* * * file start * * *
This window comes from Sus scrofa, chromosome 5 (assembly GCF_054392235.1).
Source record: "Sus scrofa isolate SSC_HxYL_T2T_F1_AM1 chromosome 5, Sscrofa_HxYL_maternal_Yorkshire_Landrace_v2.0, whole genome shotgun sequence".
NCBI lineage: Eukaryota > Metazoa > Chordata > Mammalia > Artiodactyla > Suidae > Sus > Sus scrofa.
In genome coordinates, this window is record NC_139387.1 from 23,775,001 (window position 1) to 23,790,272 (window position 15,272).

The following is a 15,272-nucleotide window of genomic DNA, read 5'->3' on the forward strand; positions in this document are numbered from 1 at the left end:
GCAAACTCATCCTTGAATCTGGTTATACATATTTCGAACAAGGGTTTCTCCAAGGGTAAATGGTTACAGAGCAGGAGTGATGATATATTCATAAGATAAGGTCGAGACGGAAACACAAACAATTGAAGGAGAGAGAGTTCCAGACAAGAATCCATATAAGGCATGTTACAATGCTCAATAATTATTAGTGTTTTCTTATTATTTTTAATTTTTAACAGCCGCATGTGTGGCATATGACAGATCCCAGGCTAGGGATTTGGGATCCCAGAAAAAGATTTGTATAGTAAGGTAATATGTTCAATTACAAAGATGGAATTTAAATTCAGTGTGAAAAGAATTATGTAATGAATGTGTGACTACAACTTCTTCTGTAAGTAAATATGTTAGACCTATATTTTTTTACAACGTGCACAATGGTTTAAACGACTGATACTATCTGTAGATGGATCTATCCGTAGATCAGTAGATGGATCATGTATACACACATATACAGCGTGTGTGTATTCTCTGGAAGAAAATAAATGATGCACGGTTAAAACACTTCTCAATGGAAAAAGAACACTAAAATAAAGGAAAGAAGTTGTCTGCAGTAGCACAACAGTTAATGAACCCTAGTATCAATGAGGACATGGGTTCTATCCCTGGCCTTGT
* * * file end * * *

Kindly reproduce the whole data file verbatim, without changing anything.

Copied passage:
This window comes from Sus scrofa, chromosome 5 (assembly GCF_054392235.1).
Source record: "Sus scrofa isolate SSC_HxYL_T2T_F1_AM1 chromosome 5, Sscrofa_HxYL_maternal_Yorkshire_Landrace_v2.0, whole genome shotgun sequence".
NCBI lineage: Eukaryota > Metazoa > Chordata > Mammalia > Artiodactyla > Suidae > Sus > Sus scrofa.
In genome coordinates, this window is record NC_139387.1 from 23,775,001 (window position 1) to 23,790,272 (window position 15,272).

The following is a 15,272-nucleotide window of genomic DNA, read 5'->3' on the forward strand; positions in this document are numbered from 1 at the left end:
GCAAACTCATCCTTGAATCTGGTTATACATATTTCGAACAAGGGTTTCTCCAAGGGTAAATGGTTACAGAGCAGGAGTGATGATATATTCATAAGATAAGGTCGAGACGGAAACACAAACAATTGAAGGAGAGAGAGTTCCAGACAAGAATCCATATAAGGCATGTTACAATGCTCAATAATTATTAGTGTTTTCTTATTATTTTTAATTTTTAACAGCCGCATGTGTGGCATATGACAGATCCCAGGCTAGGGATTTGGGATCCCAGAAAAAGATTTGTATAGTAAGGTAATATGTTCAATTACAAAGATGGAATTTAAATTCAGTGTGAAAAGAATTATGTAATGAATGTGTGACTACAACTTCTTCTGTAAGTAAATATGTTAGACCTATATTTTTTTACAACGTGCACAATGGTTTAAACGACTGATACTATCTGTAGATGGATCTATCCGTAGATCAGTAGATGGATCATGTATACACACATATACAGCGTGTGTGTATTCTCTGGAAGAAAATAAATGATGCACGGTTAAAACACTTCTCAATGGAAAAAGAACACTAAAATAAAGGAAAGAAGTTGTCTGCAGTAGCACAACAGTTAATGAACCCTAGTATCAATGAGGACATGGGTTCTATCCCTGGCCTTGT